Arguably, Ebikes are a classic example of the effects of gearing on equivalent wattage motors
Hub motors are cheap, reliable, simple and efficient..
But the mid drive Ebikes, which benefit from both higher rpm motors and multiple gear ratios, can give better accelleration and top speeds, but generally at the expence of efficiency and cost.
These results are difficult to see as ebikes are really "Hybrid" vehicles with variable human input,
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Re: ICE vs Electric Motor Transmissions

Post by jonescg » Feb 17 2019 8:53am

The mini needs a 6 speed box because the motor only produces sufficient torque at a very specific rev range. You can get there by planting your foot in first, but you run out of top speed real quick, so you grab second - sweet, now we're doing 40 km/h and the engine is making an awful racket. Hmm, better grab third. There's the torque sweet spot again - woo now we're going 70 km/h and damn - it's revving its tits off again. Sigh, I'll grab 4th. OK sweet now we hit 100 km/h and the engine still seems to be complaining. I guess we don't need as much torque to cruise at 100, so I might just grab 5th and let it rev a bit slower...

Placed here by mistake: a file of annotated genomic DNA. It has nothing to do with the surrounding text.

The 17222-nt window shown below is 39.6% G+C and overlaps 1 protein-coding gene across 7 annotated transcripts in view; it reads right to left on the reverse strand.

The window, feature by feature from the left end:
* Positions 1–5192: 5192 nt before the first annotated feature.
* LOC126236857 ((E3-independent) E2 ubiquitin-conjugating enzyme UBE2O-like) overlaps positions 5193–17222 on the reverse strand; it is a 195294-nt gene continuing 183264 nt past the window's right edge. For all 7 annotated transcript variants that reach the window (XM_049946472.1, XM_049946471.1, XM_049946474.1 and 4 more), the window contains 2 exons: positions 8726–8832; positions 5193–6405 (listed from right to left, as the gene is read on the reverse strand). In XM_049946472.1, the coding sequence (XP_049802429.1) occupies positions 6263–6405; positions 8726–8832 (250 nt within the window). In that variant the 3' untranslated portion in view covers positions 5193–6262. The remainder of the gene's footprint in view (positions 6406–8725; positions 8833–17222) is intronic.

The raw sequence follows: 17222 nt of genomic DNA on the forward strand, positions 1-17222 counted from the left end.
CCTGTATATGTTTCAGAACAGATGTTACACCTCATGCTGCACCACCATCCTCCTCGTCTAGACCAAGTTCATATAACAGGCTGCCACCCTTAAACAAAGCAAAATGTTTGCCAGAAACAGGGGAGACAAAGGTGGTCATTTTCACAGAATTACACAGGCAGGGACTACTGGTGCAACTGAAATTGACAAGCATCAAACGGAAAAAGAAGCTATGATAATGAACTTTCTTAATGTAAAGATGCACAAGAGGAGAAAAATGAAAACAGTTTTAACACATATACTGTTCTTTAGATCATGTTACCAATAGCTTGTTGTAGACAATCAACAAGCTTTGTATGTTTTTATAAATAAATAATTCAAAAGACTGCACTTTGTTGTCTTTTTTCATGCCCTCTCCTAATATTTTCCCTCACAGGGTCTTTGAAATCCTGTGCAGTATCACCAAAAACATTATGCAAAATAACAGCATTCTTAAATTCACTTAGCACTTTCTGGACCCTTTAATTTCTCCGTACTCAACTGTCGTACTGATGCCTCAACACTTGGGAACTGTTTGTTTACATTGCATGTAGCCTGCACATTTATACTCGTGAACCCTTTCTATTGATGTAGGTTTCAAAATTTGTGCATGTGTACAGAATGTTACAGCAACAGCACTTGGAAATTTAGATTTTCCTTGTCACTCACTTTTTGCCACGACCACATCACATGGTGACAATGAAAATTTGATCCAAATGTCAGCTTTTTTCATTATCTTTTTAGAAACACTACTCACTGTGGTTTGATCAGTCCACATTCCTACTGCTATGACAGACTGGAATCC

Meanwhile the i3 just delivers it's max rated torque all the way up to 8000 rpm, at which point it tapers off as it trades torque for speed at cruise.

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Re: ICE vs Electric Motor Transmissions

Post by Grantmac » Feb 17 2019 12:52pm

The mini can hit 60mph just barely into 3rd. Those other gears are for efficient cruise and "autobahn" speeds.

A 2spd speed (or really reduction then direct) planetary would be an excellent match for an electric.

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Re: ICE vs Electric Motor Transmissions

Post by speedyebikenoob » Feb 17 2019 2:22pm

spinningmagnets wrote:
Feb 17 2019 1:50am
The biggest problem for most electric vehicles is the price, and a transmission would take up space and cost more. The motor could arguably be slightly smaller, but not significantly cheaper.